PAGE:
CHICAGO — Missouri Gov. Jay Nixon wants an economic injury disaster declaration for Ferguson to secure low-interest loans from the U.S. Small Business Administration to aid businesses hurt by the large protests that followed a fatal police shooting of an unarmed black teen.
"Businesses impacted by recent events in the Ferguson area are in need of assistance to help them recover," Nixon said in a statement Aug. 29. Economic injury disaster loans provide working capital until normal business operations resume.
The program makes loans available to small businesses and certain private, non-profit organizations to meet their ordinary and necessary financial obligations that cannot be met as a direct result of the event. Nixon formally requested that St. Louis County, which includes Ferguson, be designated as the primary county of designation with St. Charles, Franklin, Jefferson, and the city of St. Louis be designated as "contiguous" counties and areas.
The declaration request followed Nixon and state Treasurer Clint Zweifel's announcement that the state would provide up to $250,000 in loans. Support from public and private sector organizations will boost the level to $1 million. The additional support would come from the St. Louis Regional Chamber, the St. Louis Economic Development Partnership, North County Inc., and local lending institutions. State funding will be utilized for zero-interest loans to meet the immediate needs of businesses impacted.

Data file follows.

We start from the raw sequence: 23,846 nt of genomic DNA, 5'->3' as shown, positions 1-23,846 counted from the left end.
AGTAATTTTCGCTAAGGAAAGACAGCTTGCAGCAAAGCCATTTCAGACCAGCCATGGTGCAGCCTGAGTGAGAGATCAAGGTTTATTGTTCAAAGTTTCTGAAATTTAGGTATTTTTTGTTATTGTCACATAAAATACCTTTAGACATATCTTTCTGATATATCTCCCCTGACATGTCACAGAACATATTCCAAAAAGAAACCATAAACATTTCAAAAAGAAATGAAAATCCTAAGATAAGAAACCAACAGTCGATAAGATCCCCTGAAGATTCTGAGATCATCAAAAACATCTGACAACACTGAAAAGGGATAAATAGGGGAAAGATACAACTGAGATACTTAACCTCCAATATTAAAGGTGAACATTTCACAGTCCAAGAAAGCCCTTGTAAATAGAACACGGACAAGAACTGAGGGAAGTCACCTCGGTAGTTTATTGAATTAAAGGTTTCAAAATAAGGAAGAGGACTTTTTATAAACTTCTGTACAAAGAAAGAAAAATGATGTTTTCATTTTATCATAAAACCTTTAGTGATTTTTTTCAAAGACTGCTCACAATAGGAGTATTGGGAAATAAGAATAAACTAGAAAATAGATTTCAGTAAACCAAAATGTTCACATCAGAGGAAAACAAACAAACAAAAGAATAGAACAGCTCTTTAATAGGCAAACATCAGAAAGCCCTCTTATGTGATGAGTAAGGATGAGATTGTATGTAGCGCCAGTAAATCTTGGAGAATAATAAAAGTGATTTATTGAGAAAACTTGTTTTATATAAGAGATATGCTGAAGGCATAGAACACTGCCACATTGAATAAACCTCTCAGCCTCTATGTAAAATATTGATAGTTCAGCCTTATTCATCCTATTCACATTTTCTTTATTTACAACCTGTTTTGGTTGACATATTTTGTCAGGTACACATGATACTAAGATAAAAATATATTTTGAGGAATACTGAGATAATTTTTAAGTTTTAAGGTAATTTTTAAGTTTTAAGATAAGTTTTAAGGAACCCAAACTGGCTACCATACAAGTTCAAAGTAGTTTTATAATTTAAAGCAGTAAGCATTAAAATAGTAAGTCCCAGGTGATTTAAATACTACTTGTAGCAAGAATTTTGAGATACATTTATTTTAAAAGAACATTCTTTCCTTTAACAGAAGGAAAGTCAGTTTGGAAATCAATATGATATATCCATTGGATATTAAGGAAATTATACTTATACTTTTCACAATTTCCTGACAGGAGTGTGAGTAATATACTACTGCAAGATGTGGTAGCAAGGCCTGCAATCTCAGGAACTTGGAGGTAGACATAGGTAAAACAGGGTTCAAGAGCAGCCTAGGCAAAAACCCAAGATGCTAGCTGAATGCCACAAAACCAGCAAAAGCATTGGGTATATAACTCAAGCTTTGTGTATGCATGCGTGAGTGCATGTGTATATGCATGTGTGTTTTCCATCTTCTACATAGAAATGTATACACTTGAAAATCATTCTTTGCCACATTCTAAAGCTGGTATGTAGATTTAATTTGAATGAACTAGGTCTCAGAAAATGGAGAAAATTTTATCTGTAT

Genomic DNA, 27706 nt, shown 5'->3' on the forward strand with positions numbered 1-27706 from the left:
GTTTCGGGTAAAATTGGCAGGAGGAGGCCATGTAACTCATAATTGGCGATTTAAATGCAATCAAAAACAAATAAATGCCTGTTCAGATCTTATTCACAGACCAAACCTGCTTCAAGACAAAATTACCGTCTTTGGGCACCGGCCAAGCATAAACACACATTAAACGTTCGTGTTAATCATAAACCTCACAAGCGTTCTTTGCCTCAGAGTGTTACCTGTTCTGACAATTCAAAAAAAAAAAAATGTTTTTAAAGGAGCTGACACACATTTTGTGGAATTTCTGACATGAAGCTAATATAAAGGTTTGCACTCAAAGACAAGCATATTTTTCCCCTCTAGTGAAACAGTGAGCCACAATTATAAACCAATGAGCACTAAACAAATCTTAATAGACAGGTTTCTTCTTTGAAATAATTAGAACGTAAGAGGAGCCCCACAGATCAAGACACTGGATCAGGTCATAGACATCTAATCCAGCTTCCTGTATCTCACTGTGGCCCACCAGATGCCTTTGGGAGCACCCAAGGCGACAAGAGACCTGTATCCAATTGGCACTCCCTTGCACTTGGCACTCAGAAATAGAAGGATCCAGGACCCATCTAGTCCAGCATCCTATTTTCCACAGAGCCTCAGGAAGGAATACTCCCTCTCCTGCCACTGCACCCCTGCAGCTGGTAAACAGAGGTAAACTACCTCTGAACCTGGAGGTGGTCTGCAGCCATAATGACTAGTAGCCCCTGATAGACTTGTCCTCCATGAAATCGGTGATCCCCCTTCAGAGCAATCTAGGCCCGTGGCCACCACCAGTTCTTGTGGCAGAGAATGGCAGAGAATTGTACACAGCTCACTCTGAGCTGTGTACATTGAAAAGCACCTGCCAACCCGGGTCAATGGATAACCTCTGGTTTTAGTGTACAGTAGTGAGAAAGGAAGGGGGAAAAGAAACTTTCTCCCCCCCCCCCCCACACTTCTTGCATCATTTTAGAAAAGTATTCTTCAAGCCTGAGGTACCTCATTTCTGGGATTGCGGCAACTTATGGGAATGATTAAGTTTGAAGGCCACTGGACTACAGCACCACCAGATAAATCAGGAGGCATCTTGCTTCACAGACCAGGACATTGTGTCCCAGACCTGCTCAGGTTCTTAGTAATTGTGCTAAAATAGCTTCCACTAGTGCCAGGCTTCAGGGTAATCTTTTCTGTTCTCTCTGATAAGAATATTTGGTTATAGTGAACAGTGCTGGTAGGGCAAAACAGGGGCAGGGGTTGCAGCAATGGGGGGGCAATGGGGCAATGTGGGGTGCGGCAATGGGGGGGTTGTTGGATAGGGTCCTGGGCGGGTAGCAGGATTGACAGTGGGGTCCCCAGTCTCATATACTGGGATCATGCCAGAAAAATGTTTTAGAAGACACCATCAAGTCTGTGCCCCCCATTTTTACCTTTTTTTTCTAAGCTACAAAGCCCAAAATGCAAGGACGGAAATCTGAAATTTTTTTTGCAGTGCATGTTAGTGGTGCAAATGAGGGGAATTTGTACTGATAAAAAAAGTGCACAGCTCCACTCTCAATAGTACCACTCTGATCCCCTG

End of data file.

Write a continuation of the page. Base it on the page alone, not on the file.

The shooting to death of Michael Brown Aug. 9 by a white Ferguson police officer prompted massive protests that drew national attention. The state highway patrol took over policing duties for a period and the state's National Guard was called in to aid local forces.
The economic impact on local and state governments is not clear as Ferguson businesses shut down and the city and other local governments face substantial police overtime costs.
The city also faces potentially steep litigation costs. Last week the group Black Lawyers for Justice filed a federal lawsuit in St. Louis on behalf of a group of plaintiffs against Ferguson, St. Louis County, and local police leaders and officers. It accuses them of excessive force, false arrest, and civil rights violations and seeks $41 million in damages.
St. Louis County police are investigating the shooting while the U.S. Department of Justice is conducting its own probe.
The city participates along with other local governments in an insurance trust called the St. Louis Area Insurance Trust to cover health, workers' compensation and general liability matters. It requires an annual premium payment to cover estimated claims payable and reserves for claims from each entity.
The city has a Aa3 rating on its general obligation bonds from Moody's Investors Service thanks to healthy fund balances.
The city last issued debt in January 2013 when it sold $9.1 million of certificates of participation. The COPs financed the acquisition of land and buildings for a new community center, and renovation and additions to its police department building.
The COPs were rated A1 by Moody's.
The city closed out 2013 with combined ending fund balances of $25.3 million, an increase of $4.6 million over the previous year. Its unassigned general fund balance was $10.3 million at the end of the year. The city carries a total debt load of $23.9 million. The city has fully funded its annual required contribution to fund its pensions over the last five years.
"Affirmation of the Aa3 general obligation rating is based on the city's moderately-sized tax base located within the St. Louis metro area; favorable financial operations marked by healthy reserves; and manageable debt position," Moody's wrote in its last review in early 2013. The city's finances are strained by a reliance on economically sensitive sales taxes and wealth levels below that of the state's and national medians.